"CAWOOD, (formerly a market-town) a parish partly in the liberty of St-PETER-of-YORK, East riding, but chiefly in the lower division of the wapentake of BARKSTONE-ASH, West riding, of the county of YORK, 9 miles S.W. from York, and 187 N.W. from London, containing 1127 inhabitants. This place was the residence of the archbishops of York, having been given by King Athelstan to Wulstan, the fifteenth archbishop; and here they had a magnificent palace, or castle, in which several of the prelates lived and died, and in which Cardinal Wolsey was arrested by the Earl of Northumberland, on a charge of treason, in the reign of Henry VIII. This castle was dismantled, and in part demolished, at the conclusion of the parliamentary war, since which time, being abandoned by the archbishops, it has remained in a state of gradual dilapidation, and has nearly fallen into ruin; the remains of the great gateway, and some few fragments, are now the only vestiges. -The town is pleasantly situated near the western bank of the river Ouse, over which is a good ferry: the houses are neatly built, and the inhabitants are amply supplied with water. There is a manufactory for hop-sacking. The market, which was on Wednesday, has been discontinued for many years: fairs for cattle are held on May 12th and December 19th. The quarter sessions for the liberty of Cawood, Wistow, and Otley, are held here; and the Archbishop of York, and the magistrates for the division, hold a court of session twice a year for the trial of felonies: a. manorial court is held under the archbishop. The living is a perpetual curacy, in the peculiar jurisdiction of the Prebendary of Wistow in the Cathedral Church of York, endowed with £200 royal bounty, and £1400 parliamentary grant, and in the patronage of the Dean of Ripon. The church is dedicated to All Saints. There is a place of worship for Wesleyan Methodists. A charity school for boys and girls was founded, in 1731, by the Rev. Samuel Duffield, who endowed it with land now producing a considerable annual income; and £12 per annum are paid to a schoolmaster for the instruction of five poor children of this parish, out of an estate producing £213. 9. per annum, vested in trustees for the repair of the highways, and the preservation of the embankments. Dr. Harsnett, Archbishop of York, who died in 1631, gave land for teaching five poor boys, and an additional plot for apprenticing boys. An almshouse was founded about 1723, by William James, Esq., who endowed it with land producing £76 per annum, for four aged persons, who receive each a yearly stipend of £18."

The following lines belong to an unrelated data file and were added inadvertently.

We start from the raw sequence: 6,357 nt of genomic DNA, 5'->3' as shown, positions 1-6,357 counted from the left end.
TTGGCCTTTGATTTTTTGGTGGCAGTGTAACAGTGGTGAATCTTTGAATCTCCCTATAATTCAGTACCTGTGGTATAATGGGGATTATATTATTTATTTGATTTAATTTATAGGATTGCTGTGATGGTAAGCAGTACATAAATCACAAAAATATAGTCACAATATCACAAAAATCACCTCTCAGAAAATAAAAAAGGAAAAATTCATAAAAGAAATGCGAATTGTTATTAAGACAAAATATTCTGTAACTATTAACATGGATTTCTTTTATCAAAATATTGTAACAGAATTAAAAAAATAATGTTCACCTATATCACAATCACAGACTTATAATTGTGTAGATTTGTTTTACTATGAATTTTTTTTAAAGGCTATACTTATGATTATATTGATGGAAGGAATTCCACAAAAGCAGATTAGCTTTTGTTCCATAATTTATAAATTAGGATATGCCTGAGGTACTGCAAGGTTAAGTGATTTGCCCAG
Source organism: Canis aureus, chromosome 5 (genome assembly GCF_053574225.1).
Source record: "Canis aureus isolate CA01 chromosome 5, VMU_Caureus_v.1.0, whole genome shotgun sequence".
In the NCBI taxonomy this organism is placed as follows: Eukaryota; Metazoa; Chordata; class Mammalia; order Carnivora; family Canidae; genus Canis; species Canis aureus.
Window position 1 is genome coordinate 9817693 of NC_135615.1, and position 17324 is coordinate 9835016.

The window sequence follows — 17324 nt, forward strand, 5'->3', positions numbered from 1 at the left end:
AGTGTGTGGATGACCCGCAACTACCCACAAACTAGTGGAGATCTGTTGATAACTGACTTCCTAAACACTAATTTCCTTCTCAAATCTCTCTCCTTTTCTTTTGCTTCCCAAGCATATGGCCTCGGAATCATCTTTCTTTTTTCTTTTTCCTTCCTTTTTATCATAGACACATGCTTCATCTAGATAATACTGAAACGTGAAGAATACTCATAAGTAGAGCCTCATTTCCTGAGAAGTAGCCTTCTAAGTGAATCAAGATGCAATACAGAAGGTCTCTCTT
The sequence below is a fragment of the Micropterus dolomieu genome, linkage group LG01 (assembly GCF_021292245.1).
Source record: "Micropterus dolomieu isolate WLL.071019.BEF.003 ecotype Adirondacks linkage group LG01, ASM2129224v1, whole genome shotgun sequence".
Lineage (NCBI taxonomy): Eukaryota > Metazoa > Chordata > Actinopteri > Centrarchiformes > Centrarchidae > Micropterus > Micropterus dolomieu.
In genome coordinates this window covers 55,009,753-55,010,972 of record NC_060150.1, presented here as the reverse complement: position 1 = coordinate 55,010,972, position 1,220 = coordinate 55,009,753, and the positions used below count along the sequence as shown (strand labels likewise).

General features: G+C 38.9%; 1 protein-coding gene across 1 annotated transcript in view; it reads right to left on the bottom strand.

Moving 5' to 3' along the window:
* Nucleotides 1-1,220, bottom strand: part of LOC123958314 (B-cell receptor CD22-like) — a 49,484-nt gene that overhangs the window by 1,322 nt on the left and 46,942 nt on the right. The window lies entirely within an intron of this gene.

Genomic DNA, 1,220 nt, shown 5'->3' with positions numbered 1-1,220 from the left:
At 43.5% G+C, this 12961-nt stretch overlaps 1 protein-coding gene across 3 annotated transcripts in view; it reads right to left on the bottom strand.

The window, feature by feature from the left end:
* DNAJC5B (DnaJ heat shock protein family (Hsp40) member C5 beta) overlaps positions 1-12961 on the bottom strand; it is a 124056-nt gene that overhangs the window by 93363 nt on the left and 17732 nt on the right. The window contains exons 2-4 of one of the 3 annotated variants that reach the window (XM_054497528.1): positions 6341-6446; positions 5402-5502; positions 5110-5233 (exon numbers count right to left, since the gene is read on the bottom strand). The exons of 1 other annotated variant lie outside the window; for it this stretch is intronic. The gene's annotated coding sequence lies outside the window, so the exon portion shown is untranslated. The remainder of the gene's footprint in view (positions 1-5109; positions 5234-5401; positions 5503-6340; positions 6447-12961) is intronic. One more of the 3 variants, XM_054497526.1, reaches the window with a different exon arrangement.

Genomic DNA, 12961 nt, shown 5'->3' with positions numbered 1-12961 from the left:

[Transcribed by Mel Lockie © from
Lewis's Topographical Dictionary of England 1835]